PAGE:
When Are Employees Likely to Retire?

As the worldwide labor force is growing older, it’s important for leaders to retain talented and experienced older employees and know what factors are at play that will impact an employee’s decision to retire. And new research sponsored by Fisher Leadership Initiative is looking exactly at that.

We took data from 754,856 employees aged 50 and over from 360 U.S. government agencies participating in the Federal Employee Viewpoint Survey from 2006 to 2015. We wanted to see how high-involvement work practices — which represent an employee-centered human resources management  (HRM) system that provides employees with skills, information, motivation and latitude to work — impacted when an employee was likely to retire.

What we found was that the more high-involvement work practices (e.g., job autonomy, participation in decision making, information sharing, training opportunity, and compensation and benefits) an employee experienced, the later they were likely to retire.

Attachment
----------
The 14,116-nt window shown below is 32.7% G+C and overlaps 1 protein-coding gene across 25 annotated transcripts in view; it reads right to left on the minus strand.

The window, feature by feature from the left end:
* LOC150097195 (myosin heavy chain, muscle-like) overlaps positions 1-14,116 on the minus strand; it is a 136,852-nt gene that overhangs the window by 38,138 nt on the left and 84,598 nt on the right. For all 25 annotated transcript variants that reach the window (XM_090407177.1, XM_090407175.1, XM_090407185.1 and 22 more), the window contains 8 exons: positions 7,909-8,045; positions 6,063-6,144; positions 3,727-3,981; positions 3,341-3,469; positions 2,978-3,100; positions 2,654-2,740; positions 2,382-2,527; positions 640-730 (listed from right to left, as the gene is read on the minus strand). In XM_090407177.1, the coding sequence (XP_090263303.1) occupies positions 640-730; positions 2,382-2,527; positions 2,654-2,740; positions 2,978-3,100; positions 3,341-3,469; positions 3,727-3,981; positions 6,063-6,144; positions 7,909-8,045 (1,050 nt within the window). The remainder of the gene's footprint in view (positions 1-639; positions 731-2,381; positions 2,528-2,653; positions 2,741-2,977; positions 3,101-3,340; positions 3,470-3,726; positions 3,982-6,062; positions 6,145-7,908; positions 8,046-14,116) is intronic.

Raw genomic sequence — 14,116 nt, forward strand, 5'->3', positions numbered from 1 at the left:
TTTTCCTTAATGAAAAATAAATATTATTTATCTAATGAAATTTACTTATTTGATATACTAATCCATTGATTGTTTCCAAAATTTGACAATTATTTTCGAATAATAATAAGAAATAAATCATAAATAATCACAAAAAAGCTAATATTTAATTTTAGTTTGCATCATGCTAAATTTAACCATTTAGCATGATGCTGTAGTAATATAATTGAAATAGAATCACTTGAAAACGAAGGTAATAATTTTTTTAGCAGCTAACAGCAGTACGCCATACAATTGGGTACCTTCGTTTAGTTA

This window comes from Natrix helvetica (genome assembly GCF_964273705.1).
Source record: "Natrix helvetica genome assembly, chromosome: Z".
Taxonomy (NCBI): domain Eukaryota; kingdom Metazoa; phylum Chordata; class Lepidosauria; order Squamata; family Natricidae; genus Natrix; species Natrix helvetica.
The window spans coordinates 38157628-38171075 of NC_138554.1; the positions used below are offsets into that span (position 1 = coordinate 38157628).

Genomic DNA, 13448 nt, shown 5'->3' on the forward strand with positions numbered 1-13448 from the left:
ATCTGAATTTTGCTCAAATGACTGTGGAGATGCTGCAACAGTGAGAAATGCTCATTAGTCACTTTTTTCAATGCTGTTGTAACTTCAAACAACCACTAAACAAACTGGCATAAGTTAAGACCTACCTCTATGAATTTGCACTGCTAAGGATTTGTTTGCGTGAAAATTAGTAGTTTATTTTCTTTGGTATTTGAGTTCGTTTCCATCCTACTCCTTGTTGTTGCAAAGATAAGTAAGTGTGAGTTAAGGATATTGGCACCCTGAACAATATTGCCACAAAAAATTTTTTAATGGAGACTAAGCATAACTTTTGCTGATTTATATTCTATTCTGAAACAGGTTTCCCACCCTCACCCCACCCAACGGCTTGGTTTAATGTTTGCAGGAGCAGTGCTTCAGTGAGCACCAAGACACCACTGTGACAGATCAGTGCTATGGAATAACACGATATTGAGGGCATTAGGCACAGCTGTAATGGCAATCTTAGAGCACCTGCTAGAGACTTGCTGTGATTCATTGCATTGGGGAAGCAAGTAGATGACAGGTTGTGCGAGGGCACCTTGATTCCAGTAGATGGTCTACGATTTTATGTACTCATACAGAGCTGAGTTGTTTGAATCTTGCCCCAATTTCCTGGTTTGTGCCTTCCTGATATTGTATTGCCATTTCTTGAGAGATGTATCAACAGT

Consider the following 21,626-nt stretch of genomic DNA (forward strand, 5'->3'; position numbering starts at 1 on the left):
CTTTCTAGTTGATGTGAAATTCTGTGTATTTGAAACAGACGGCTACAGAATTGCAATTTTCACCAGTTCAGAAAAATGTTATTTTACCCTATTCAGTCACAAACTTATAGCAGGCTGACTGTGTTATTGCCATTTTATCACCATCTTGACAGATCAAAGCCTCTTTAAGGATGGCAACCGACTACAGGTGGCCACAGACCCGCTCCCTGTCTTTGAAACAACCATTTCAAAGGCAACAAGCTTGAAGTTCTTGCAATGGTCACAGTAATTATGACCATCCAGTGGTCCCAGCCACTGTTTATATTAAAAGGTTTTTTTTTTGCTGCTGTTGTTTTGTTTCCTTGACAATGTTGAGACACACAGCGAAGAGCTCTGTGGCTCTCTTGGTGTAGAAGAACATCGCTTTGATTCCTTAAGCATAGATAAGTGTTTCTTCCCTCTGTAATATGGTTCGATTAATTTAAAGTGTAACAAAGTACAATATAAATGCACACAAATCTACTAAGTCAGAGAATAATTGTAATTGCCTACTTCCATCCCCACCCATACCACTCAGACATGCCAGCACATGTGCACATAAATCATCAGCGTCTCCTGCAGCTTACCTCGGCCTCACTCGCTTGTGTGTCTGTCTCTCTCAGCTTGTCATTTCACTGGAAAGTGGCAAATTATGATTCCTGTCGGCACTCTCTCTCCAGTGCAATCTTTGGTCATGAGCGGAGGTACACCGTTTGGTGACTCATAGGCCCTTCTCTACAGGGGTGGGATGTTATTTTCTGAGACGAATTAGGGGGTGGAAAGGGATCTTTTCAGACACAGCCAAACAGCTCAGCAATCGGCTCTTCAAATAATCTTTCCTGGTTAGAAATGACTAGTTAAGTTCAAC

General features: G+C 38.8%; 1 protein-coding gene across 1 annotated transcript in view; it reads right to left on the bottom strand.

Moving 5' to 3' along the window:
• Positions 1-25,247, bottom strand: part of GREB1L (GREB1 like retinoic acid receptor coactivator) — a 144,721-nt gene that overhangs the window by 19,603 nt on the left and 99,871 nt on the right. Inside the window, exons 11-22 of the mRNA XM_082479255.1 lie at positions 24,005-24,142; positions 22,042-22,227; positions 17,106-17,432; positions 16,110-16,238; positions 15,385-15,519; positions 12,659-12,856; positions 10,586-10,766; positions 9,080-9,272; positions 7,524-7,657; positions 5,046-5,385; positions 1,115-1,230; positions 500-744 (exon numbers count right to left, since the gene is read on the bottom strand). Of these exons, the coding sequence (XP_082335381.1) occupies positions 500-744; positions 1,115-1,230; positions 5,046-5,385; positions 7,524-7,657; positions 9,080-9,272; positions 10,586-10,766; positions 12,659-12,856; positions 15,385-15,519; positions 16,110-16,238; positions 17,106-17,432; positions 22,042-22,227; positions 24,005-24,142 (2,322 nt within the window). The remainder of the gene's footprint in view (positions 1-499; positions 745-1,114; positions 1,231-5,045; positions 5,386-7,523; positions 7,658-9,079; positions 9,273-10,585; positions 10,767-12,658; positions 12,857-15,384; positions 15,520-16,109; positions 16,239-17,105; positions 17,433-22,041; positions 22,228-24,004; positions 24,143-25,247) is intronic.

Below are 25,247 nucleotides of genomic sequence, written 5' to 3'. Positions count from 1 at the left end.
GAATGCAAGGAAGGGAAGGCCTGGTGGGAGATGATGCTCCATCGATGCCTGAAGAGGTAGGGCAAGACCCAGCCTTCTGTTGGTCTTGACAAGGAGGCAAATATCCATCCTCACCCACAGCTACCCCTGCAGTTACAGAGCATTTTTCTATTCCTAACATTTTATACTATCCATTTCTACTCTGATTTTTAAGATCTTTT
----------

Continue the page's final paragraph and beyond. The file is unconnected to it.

This relationship was especially strong for older men workers, older workers aged 50–59 years, older workers without a bachelor's degree, and non-managerial older workers than for older women workers, those aged 60 years or over, those with a bachelor's degree and those with managerial responsibilities, respectively.


This is because older workers who are male, relatively younger, have no bachelor’s degree or managerial responsibilities may need the high-quality jobs defined by those HRM practices more than their counterparts.  We also found that this pattern has become sharper since the Great Recession of 2008 probably because older employees experience more financial pressure and uncertainty surrounding their retirement plans.

So, what does this mean as it relates to practical advice for leaders?

We want to share two aspects:

First, leaders can offer high-involvement work practices to meet the work needs of older employees and thus retain them at work for a longer time.

Second, as one size does not fit all, leaders also need to consider older employees’ individual characteristics and environmental factors to maximize the effects of HRM practices.


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